· Invited speaker at School of Biomedical and Natural Sciences, Nottingham Trent University, October 29th, 2010.
· Gordon Conference: Chemotactic Cytokines May 30 – June 4, 2010 at the Il Ciocco Hotel & Resort, Italy, June 2010,
· Oral presentation at 6th International Proteoglycan Conference, Aix-Le-Bains, France, September’ 2009.
· Therapeutic Tolerance Workshop (Invited Speaker for Newcastle showcase), -June, 2009, Newcastle.
· Invited speaker:25th Conference of the European Society for Microcirculation, 26-29 August 2008, Budapest, Hungary.
· Oral presentation at Guy's Hospital, London. 15th February, 2008
· My work has been funded from various National/ International funding bodies (British Heart Foundation, Wellcome, Roche Organ Transplantation Research Fund, MRC, National Kidney Research Fund etc).
· I regularly referee manuscripts for Journal of Biological Chemistry, Biochemical Journal, BBA, etc and am a member of BBC panel for analysis of scientific news related to transplantation/inflammation.
· 4 international and 14 national invited seminars ranging from presentations given to academic institutions, conferences, and scientific meetings during last 5 years.
· (1992-1995): As a Post-doctoral Researcher I single-handedly established the transgenic facility at Newcastle and generated several transgenic lines of mice to address the important issue of protein trafficking. The data generated has been published in peer reviewed journals (Nature Biotechnology 11:376, 1992, Biochemical Journal, 315:857-862, 1996, Gene 202: 203-208, 1997 etc).
· 1990-1992: I was awarded a Commonwealth Post-doctoral Fellowship in Molecular Biology, which is given out only to five candidates every year.
1986-1990: Recipient of National scholarship by Council of Scientific and Industrial Research, India, based on a competitive exam to study for PhD.
During my tenure in Newcastle I have been successful in attracting grant income from national charities and international funding bodies. During current RAE period I have been awarded grants from
. Arthritis Research Campaign (Project grant, £129,000)
• The British Heart Foundation (4 grants, worth £395,256).
• Two International award by Roche Organ Transplant Research Foundation (£242,000).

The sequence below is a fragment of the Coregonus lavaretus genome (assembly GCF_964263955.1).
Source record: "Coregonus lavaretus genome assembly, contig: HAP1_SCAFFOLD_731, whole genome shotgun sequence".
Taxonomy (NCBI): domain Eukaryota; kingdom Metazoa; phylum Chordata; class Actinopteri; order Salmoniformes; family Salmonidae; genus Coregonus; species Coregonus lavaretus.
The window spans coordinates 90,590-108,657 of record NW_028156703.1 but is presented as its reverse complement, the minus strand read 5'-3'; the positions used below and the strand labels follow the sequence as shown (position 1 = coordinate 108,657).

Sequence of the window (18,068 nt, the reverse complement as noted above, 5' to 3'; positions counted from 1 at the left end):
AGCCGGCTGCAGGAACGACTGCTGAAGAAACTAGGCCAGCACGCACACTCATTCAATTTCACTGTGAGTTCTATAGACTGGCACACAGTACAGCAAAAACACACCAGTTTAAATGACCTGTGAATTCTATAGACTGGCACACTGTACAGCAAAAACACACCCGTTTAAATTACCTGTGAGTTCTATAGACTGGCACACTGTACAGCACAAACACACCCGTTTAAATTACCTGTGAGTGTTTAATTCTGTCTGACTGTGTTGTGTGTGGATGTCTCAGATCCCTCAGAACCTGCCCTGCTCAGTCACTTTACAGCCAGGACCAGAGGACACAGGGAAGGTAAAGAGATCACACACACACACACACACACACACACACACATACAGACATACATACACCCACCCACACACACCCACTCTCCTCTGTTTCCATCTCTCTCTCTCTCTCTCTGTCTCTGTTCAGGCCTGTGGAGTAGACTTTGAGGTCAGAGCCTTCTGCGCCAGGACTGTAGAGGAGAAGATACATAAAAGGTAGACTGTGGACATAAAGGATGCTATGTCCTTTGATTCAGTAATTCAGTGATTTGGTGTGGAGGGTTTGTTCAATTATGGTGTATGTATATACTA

• The Wellcome Trust (£307,180).
• Leukaemia Research Fund (Joint grant with Durham worth £154,552).
I had earlier forged collaborative links with Serono Pharmaceuticals, Geneva, who are the world leaders in chemokine biology. This resulted in my PhD student purifying the mutants with them. Furthermore, my increased awareness of commercial aspects of research has led to my registering a patent application and we collaborate with Austrian Biotech (ProtAffin).
• PCT/GB2005/002184 (Filing date: 3rd June 2005), non-GAG binding chemokine receptor agonists CCL7, which may be used to treat inflammatory conditions. (Ali S and Kirby JA).
.Inventor on European patent application 07450189.1-2406, SDF-1 based glycosaminoglycan antagonists and method of using same. (Kungl A, Werner, I, Slingsby, J, Ali, S, Kirby, JA).
PGY805 MRes in Medical & Molecular Biosciences (Transplantation Sciences)
BMS 3007: RESEARCH IN BIOMEDICAL SCIENCES (Lecture 4h, course work 2h)
MBBS32 (SSC 1 (A106)
Mres Applied Immunobiology Module/strand (20 credits) (SUR 8014)
I have been a key player (module leader) in designing an Applied Immunobiology module for Mres in Medical and Molecular Biosciences. This module was designed with a view to help us identify able PhD students, Medical students for the Foundation programme and can also be used as the training year in 4year PhD programme. I was aware that there was a lack of choice for students interested in Immunology in the MRes programme. Additionally, there was considerable interest in this field and it also played to our research strengths.
I designed a multi-disciplinary module, drawing upon the specialized expertise and research strengths of academic staff from a number of schools in Faculty of Medical Sciences. The module emphasised on research led teaching which encourages development of analytical and critical thinking and aims to prepare students for research based careers. This module also provides a strong platform for those students aiming to pursue research projects in cellular or molecular immunology.
The success of the module is the fact that in its first year running we have recruited 27 students (usually the top ceiling for the module is 25) and have also managed to get it stranded i.e. people doing their project in this area will be awarded a Mres in Applied Immunobiology. Currently we have 8 students who have taken this strand.